Atypical Seattle sunshine was slanting through the tall fir trees that ring Pacific Raceways following the O’Reilly Northwest Nationals. And riding through the grounds on the back of a pick-up truck, their feet dangling lazily below the dropped tailgate, were John Force and his daughter — Brittany.
No telling what the aspiring Top Fuel driver and her 15-time Funny Car champion were discussing. But odds were that the satisfaction that a woman has an equal chance against male drivers in National Hot Rod Association drag racing truly was starting to sink in for them. Brittany Force is testing this year, aiming for a debut next February.
But that Sunday, Aug. 5, belonged to Brittany’s sister Courtney, who had earned her first Funny Car victory, and to Erica Enders, who recorded her first Pro Stock triumph — and to local sportsman racer Megan Ellingson, the first-time Super Street winner.
Maybe it was appropriate that the historic results came at Seattle, in King County, in Washington State, home of a female governor, two female U.S. Senators, female sheriff, female Asian-community newspaper publisher, and a dozen female Olympic medalists from the current Games at London. At any rate, Force and Enders said drag racing is an environment that not simply tolerates women participants but offers equality.
The double victory on the professional level that day at Seattle — one in which Top Fuel winner Steve Torrence said he was more than happy to be an asterisk and the lone male to stand between Enders and Force — bolstered the two women winners.
“It really shows that there’s females in every category, and I think it’s only growing – only more and more females will start coming into the categories and start competing and start beating up on the boys a little bit,” Force said. “It’s definitely been fun for me and Erica so far. I hope more females come in, and I don’t see any reason why they wouldn’t.”
Enders celebrated the more broad-brush implications beyond her own personal achievement, saying, “There’s no reason why we can’t compete on this level.”
The Pro Stock driver is the one who had some news for Richard Petty several years ago when the NASCAR legend said auto racing is no place for women. Said Petty: “It’s really not. It’s good for them to come in. It gives us a lot of publicity. It gives them publicity. But as far as being a real true racer, making a living out of it, it’s kind of tough.”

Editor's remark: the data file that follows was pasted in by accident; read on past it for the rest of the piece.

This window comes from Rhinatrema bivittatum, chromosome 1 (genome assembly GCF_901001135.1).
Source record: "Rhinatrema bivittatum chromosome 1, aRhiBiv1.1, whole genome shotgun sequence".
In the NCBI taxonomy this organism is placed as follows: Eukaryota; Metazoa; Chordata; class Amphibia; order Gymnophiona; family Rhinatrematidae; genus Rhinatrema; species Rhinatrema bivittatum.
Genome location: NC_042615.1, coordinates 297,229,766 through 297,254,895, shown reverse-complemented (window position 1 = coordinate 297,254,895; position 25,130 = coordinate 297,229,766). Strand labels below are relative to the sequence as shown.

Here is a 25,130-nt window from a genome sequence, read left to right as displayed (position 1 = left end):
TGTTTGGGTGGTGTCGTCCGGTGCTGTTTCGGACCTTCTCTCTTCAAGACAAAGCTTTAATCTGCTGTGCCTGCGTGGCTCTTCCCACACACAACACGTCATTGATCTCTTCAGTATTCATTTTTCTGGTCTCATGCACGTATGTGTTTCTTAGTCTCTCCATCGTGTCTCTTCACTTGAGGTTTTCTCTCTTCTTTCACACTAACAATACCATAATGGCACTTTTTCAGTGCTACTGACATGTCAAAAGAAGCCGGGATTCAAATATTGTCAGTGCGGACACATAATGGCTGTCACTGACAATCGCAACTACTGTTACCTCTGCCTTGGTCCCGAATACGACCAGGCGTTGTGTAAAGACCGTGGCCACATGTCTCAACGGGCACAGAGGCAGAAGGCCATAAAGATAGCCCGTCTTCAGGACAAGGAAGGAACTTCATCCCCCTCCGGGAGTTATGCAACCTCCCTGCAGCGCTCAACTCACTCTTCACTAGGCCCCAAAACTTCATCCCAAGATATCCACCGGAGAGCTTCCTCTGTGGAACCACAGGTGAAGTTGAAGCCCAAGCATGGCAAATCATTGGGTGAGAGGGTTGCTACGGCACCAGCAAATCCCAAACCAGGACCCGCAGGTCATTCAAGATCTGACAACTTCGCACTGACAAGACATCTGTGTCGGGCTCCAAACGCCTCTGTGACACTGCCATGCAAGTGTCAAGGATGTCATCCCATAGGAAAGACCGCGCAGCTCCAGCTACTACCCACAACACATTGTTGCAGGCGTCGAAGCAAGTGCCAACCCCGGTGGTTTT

Responded Enders, “There are some people that are stuck in the old day and that are chauvinistic and I think it just goes to show . . . their ignorance, “because we’re out here trying just as hard. And you know when given the opportunity . . . we can definitely prove ourselves. I think gender plays absolutely no role in what we do.”
Several years later, she beat NASCAR champion Kurt Busch in his NHRA Pro Stock debut at Gainesville, Fla. The day before their Gatornationals match-up, she said, “When you put the helmet on, everything’s equal. I don’t care if you’re Kurt Busch or George Bush. I’m going to do the same thing I do every Sunday. Hopefully, he will go back and tell his NASCAR buddies how tough it is to race NHRA Pro Stock.”
He did. And Robert Hight, Funny Car’s 2009 champion and current points leader, is one who long has recognized it. Several years ago, he said, “Every competitor is the same. A girl can do it just as good as I can.”
There’s no reason why we can’t compete on this level. – Erica Enders
Enders and Force had a chance to share the winners circle at Chicago, but Enders had to go it alone with the men (Top Fuel’s Antron Brown and Funny Car’s Jeff Arend) that evening in June.
They have come into their own by different avenues. Like Enders, Force paid her dues in the sportsman ranks, racing three years in Super Comp and three more in an A/Fuel Dragster before spending a full year training for her pro debut. Enders burst on the scene but didn’t have a ready-made deal or an established organization to nurture her.
Just the same, Force said she appreciates all that her father endured and accomplished so she might have her special moment at Seattle. And Enders is grateful for every helpful gesture that has propelled her career to the point she can challenge for the championship — something Force has her mind on in her own class.